The pioneering era may be said to have ceased in this country when the big square-riggers ceased to carry passengers and steam took sail's place. The earliest ships, such as the Duchess of Argyle and the Jane Gifford, which brought the first regular immigrants to Auckland, and the Tory, which pioneered Wellington, were small vessels compared with the clippers of the Sixties and Seventies. It should be possible to have replicas of these vessels, true to period in dimensions and rig, sailing up the harbour and landing their passengers on the beach as they did long ago. There are old laid-up craft to draw upon and reconstruct; or replicas could be built. It would take money, but nothing satisfactory can be done without liberal expenditure, and this is the event of a century—and the outlay would be justified. Auckland and Wellington will attract travellers from all over the Pacific, but particularly from Australia, if really original and dramatic spectacles are presented on a large scale.
One's imagination is greatly drawn by the idea of those old-time sailing-ships landing their sea-weary pilgrims of whom Thomas Campbell wrote in his poem for the Wellington pioneers, that when they'd ploughed the stormy deep they'd plough a smiling land. There are some fine lines in Alan Mulgan's poem of the pioneers, ‘Golden Wedding,” picturing the summer-time approach to New Zealand's shores after the storm and ocean-stress of a four months’ voyage:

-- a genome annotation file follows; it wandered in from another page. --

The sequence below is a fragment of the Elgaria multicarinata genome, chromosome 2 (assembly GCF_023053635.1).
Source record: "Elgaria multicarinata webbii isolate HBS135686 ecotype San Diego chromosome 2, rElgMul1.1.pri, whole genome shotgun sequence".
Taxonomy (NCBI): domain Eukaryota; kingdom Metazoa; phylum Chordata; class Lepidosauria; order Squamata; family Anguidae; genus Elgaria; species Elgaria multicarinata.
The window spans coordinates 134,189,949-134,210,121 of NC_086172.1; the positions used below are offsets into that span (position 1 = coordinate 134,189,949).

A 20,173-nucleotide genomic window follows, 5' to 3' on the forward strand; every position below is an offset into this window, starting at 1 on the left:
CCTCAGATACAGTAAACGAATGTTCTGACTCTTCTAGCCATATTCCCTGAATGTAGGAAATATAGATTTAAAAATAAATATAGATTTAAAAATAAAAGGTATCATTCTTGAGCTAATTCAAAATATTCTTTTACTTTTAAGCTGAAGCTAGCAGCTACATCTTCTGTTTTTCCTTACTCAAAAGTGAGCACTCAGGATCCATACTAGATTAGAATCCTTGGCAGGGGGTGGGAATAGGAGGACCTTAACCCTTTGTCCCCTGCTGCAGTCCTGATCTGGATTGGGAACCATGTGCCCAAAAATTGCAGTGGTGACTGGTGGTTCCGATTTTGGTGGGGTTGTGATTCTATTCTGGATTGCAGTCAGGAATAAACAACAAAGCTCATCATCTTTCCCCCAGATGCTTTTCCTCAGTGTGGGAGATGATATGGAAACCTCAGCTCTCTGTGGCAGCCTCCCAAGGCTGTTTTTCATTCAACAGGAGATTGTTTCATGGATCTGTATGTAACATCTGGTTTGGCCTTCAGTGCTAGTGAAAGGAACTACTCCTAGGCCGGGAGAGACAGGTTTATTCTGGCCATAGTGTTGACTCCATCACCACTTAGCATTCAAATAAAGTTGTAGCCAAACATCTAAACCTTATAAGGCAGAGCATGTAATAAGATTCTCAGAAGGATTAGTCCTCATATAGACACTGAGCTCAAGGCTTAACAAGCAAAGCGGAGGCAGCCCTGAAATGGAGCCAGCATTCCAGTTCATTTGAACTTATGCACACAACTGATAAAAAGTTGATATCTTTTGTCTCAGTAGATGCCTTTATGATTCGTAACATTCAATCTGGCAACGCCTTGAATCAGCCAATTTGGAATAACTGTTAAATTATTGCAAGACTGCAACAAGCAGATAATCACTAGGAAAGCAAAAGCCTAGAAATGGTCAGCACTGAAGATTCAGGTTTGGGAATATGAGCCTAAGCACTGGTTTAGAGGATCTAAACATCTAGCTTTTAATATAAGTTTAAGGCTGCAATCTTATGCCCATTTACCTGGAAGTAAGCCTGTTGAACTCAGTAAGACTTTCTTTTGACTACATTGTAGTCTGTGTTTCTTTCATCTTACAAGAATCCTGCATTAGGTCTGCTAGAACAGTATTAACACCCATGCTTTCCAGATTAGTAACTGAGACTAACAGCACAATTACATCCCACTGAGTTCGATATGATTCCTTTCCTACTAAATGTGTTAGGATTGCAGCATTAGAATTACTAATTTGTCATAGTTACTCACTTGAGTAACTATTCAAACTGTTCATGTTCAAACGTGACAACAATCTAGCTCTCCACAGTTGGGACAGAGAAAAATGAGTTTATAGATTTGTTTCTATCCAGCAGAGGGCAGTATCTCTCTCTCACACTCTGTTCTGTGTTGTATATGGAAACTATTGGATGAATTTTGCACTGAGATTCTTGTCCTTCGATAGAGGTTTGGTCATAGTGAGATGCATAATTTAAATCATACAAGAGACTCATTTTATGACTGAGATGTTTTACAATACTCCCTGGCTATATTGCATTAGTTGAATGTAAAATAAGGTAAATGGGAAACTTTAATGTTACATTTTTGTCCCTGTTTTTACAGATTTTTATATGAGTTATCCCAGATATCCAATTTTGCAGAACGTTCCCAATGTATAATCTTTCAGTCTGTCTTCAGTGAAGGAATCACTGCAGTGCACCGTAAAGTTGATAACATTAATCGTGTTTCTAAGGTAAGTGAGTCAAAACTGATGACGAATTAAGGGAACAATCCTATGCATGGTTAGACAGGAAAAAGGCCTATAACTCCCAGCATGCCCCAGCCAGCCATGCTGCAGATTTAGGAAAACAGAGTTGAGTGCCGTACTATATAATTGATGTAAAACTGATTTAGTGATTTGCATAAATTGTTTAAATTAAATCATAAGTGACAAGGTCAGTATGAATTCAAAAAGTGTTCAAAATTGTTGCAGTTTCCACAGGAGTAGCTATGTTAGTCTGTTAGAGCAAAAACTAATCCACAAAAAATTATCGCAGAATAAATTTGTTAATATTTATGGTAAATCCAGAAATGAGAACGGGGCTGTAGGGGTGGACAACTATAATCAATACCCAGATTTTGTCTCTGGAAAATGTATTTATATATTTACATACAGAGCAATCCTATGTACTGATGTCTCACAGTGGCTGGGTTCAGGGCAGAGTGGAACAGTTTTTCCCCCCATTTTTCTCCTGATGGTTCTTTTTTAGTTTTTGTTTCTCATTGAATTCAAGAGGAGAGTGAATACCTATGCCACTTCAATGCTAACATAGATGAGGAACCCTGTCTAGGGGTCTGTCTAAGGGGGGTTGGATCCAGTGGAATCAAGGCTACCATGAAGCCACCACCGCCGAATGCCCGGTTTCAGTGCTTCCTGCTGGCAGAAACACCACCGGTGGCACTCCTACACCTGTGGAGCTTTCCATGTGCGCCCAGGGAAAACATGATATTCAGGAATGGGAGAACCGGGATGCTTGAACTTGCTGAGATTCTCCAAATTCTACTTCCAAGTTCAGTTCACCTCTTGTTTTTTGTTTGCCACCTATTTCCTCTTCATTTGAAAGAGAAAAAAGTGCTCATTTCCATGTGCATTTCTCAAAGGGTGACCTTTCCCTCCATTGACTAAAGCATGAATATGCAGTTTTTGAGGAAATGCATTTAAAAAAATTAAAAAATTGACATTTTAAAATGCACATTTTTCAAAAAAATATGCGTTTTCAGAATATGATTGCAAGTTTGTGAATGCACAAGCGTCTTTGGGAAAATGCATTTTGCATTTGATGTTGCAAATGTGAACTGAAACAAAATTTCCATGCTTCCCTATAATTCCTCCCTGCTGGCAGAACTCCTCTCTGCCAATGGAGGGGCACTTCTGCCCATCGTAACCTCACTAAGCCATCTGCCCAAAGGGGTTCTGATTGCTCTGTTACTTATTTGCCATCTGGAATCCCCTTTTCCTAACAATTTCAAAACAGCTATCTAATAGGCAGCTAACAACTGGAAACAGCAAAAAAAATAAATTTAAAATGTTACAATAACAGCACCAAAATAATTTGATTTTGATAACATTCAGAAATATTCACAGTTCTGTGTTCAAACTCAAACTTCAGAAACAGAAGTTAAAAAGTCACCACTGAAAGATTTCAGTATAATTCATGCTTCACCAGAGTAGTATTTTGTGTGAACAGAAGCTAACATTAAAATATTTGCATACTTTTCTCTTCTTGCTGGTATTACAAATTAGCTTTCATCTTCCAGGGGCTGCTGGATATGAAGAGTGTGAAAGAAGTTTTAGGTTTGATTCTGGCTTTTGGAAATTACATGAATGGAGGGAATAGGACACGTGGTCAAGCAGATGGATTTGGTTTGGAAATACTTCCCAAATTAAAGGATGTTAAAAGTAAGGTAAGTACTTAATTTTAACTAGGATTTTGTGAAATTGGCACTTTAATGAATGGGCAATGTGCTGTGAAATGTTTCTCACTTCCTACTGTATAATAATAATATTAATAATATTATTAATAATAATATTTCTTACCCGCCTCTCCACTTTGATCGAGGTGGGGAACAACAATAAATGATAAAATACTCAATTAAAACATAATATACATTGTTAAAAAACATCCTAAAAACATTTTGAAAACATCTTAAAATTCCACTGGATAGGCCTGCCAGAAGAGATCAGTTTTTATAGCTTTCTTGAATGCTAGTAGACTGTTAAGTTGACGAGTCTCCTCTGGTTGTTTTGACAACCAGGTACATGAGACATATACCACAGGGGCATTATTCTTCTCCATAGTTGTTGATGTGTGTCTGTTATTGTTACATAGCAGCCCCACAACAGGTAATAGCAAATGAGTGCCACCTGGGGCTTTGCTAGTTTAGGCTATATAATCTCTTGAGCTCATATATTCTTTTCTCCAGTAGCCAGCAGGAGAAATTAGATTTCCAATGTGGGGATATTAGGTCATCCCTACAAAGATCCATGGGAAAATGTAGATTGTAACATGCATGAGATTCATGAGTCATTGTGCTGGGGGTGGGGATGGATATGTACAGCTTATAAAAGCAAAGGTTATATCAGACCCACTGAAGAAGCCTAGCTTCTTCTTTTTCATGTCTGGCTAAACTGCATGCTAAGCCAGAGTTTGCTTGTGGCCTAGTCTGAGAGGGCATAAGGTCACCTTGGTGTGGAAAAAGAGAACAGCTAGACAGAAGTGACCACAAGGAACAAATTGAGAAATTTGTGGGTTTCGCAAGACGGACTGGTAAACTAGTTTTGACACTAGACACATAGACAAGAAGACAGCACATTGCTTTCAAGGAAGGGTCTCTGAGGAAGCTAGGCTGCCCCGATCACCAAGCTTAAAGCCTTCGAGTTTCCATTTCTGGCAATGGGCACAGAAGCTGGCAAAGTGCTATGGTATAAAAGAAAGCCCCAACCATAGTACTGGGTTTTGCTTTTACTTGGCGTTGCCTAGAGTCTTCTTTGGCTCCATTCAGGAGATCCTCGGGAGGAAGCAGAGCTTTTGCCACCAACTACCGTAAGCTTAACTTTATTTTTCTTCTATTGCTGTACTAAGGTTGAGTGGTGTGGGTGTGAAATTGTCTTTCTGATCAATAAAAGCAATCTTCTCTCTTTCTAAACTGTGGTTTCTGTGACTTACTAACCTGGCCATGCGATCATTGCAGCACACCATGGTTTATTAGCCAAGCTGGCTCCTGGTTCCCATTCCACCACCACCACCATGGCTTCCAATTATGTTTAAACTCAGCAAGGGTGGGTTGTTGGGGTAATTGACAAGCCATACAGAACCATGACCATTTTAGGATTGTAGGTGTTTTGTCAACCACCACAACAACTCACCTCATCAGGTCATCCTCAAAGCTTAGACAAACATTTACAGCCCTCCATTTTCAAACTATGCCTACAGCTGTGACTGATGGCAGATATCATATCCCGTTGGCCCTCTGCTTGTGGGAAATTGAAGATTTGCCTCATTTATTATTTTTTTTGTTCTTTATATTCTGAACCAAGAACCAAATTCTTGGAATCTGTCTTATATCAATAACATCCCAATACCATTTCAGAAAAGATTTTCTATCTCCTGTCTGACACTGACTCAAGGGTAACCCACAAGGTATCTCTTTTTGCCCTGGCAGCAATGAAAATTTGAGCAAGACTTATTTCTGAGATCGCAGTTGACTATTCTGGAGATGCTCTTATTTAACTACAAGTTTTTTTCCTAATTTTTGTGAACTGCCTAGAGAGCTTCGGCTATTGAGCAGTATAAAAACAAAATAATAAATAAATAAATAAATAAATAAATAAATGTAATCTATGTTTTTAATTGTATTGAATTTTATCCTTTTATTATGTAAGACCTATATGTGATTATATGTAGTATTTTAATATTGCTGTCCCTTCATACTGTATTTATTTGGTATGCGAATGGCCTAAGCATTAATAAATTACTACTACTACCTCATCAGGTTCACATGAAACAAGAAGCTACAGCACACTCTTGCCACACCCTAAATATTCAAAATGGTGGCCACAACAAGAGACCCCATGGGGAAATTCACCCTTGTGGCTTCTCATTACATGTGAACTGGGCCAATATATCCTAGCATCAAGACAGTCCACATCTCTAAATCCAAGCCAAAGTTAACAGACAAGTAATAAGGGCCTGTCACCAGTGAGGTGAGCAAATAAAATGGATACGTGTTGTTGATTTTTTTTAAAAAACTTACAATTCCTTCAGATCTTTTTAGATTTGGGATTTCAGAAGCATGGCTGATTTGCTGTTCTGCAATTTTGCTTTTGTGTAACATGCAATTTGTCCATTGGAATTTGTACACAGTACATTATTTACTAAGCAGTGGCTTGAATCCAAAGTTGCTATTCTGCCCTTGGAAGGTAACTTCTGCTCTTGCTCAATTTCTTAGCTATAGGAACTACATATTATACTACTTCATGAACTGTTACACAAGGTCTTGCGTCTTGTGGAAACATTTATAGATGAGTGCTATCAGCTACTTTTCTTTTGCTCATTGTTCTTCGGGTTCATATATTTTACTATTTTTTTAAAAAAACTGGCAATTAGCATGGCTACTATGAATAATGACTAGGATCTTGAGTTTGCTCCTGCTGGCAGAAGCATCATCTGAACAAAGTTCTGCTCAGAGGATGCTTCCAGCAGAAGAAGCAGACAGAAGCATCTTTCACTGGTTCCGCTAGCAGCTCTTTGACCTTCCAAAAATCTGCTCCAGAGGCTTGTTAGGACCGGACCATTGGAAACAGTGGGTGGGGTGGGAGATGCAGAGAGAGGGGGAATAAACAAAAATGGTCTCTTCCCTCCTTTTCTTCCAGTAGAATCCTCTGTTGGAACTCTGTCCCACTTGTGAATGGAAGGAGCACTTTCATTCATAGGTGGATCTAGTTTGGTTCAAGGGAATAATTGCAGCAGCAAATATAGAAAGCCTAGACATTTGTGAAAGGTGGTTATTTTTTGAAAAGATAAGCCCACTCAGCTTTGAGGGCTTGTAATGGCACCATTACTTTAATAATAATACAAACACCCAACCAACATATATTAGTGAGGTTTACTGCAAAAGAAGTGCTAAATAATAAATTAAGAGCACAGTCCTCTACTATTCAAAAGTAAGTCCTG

“… Watches curve and run
In easy flight under a waxing sun;
The full-flowered masts are towers of
The wind is merciful, the waters bless;
Till one calm eve, blue-robed and
sunset-browed, A white cloud hangs too white and
clear for cloud, God's friendly half-forgotten hills still
stand, And the long loneliness is over—
The Settler and the Manuka.
That quotation from “Golden Wedding,” a poem which is a perfect epic of the country settler's life, a capital “dipping book,” takes one on to the sights, sounds and scents of the new country as they impressed the pioneer. How good this from Mr. Mulgan's description of the manuka, a plant which would be treasured and grown in gardens and parks if it were less common:
“Tent-life, the slab-side shack; camp-oven bread;
Tea-tree for firewood; shelter, even bed.